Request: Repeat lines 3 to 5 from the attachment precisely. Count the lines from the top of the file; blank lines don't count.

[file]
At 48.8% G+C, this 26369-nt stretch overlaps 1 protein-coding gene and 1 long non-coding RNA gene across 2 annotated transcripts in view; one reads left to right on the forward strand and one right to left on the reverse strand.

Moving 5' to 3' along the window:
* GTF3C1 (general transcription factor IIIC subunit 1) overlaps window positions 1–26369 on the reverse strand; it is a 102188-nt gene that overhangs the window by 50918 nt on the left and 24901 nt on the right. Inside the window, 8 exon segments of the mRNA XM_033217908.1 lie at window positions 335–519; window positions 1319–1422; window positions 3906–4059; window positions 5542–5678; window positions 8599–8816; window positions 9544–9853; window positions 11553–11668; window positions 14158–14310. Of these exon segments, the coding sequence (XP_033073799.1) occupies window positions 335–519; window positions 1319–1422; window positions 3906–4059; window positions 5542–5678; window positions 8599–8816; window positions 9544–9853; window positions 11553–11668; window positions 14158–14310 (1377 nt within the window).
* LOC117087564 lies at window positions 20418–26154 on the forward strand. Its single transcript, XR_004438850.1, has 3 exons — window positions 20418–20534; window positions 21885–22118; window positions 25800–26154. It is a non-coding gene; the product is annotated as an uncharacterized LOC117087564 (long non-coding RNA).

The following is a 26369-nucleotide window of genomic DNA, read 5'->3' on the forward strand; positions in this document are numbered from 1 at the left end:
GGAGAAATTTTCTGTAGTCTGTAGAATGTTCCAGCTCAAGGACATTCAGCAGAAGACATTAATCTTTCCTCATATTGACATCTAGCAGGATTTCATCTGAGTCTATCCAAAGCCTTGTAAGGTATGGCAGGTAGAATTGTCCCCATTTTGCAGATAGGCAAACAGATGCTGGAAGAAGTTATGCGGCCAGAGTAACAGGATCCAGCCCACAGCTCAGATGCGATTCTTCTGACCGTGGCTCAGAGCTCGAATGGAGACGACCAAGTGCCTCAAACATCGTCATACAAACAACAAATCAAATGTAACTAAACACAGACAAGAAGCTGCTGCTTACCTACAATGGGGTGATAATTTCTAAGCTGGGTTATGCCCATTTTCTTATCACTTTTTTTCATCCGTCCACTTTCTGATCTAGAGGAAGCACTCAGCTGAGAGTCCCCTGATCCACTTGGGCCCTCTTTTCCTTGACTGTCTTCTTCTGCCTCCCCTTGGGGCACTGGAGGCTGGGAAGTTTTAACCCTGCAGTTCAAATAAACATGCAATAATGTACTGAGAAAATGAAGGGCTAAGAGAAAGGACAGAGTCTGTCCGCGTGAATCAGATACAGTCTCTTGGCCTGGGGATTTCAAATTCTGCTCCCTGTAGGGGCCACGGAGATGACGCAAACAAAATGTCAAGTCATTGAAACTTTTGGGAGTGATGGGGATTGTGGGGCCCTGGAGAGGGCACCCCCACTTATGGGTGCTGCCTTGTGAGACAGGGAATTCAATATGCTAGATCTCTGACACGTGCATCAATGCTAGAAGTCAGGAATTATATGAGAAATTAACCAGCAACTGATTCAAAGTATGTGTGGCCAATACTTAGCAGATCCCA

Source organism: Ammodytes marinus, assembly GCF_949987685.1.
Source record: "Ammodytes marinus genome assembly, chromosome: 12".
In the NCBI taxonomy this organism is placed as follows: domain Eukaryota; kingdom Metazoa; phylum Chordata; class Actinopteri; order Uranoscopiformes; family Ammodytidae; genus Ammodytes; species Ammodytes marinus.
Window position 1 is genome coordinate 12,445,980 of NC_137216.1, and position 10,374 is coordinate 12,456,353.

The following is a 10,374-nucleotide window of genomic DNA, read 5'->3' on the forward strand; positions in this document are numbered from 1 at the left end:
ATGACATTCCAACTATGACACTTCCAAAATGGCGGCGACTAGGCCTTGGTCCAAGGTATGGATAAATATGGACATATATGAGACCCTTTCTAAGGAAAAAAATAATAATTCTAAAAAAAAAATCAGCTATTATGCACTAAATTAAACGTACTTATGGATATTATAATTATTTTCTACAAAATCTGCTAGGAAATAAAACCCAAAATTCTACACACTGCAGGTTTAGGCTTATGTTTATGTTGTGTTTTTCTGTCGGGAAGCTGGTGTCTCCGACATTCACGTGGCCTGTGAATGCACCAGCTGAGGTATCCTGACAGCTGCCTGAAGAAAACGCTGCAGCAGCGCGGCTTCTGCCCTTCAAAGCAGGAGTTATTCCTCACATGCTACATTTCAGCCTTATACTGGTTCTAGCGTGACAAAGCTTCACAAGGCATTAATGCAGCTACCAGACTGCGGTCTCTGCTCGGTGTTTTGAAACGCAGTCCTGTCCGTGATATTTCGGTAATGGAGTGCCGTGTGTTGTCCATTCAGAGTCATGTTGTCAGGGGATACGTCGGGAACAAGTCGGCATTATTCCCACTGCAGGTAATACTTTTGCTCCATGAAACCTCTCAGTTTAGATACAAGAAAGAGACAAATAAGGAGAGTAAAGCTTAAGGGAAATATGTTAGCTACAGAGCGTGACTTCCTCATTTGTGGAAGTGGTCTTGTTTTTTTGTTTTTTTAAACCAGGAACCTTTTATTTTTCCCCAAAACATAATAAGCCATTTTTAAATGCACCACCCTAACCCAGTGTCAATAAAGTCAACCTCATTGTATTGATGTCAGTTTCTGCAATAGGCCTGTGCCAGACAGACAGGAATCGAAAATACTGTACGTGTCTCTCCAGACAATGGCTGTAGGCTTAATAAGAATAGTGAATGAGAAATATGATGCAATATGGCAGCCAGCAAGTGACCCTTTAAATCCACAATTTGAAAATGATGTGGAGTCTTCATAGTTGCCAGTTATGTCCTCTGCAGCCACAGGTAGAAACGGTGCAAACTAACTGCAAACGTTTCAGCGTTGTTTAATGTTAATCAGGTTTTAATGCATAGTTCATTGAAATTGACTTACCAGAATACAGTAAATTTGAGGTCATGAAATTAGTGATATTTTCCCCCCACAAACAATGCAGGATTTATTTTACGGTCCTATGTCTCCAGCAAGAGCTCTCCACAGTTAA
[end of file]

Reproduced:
* GTF3C1 (general transcription factor IIIC subunit 1) overlaps window positions 1–26369 on the reverse strand; it is a 102188-nt gene that overhangs the window by 50918 nt on the left and 24901 nt on the right. Inside the window, 8 exon segments of the mRNA XM_033217908.1 lie at window positions 335–519; window positions 1319–1422; window positions 3906–4059; window positions 5542–5678; window positions 8599–8816; window positions 9544–9853; window positions 11553–11668; window positions 14158–14310. Of these exon segments, the coding sequence (XP_033073799.1) occupies window positions 335–519; window positions 1319–1422; window positions 3906–4059; window positions 5542–5678; window positions 8599–8816; window positions 9544–9853; window positions 11553–11668; window positions 14158–14310 (1377 nt within the window).
* LOC117087564 lies at window positions 20418–26154 on the forward strand. Its single transcript, XR_004438850.1, has 3 exons — window positions 20418–20534; window positions 21885–22118; window positions 25800–26154. It is a non-coding gene; the product is annotated as an uncharacterized LOC117087564 (long non-coding RNA).

The following is a 26369-nucleotide window of genomic DNA, read 5'->3' on the forward strand; positions in this document are numbered from 1 at the left end: